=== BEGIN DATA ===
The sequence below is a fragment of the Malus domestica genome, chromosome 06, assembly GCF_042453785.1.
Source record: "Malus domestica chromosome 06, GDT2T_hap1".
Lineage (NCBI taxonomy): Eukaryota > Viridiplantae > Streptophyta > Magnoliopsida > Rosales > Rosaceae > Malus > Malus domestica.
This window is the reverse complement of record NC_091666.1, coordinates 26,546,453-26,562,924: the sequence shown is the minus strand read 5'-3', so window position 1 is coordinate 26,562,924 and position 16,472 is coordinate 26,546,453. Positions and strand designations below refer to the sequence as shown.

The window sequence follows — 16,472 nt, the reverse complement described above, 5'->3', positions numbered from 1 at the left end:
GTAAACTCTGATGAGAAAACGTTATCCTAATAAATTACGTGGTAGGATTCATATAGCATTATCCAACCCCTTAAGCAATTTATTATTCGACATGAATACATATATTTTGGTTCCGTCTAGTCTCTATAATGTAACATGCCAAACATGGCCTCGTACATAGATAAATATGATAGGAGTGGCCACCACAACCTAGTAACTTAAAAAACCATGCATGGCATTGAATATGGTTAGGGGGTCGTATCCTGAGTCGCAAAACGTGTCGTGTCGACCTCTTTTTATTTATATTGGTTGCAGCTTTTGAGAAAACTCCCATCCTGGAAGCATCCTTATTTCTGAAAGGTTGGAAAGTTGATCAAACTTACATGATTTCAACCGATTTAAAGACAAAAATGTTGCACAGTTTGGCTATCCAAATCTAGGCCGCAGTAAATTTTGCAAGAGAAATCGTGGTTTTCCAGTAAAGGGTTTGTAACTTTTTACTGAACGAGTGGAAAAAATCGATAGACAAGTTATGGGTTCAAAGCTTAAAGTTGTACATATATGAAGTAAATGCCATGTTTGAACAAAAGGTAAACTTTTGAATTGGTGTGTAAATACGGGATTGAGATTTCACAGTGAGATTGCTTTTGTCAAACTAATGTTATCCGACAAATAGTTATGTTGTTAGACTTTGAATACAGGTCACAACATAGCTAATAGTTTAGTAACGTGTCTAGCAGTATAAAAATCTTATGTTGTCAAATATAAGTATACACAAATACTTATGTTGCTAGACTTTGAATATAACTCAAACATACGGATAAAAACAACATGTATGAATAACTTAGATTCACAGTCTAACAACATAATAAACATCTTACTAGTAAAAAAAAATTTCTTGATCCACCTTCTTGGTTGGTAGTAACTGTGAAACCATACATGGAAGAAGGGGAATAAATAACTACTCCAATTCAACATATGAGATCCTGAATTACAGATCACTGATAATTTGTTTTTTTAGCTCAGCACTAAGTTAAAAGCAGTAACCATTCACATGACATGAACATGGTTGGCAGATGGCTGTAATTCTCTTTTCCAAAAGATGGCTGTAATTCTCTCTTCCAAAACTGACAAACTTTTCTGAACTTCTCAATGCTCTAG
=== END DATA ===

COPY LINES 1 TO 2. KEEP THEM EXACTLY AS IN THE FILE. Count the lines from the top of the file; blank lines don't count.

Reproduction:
The sequence below is a fragment of the Malus domestica genome, chromosome 06, assembly GCF_042453785.1.
Source record: "Malus domestica chromosome 06, GDT2T_hap1".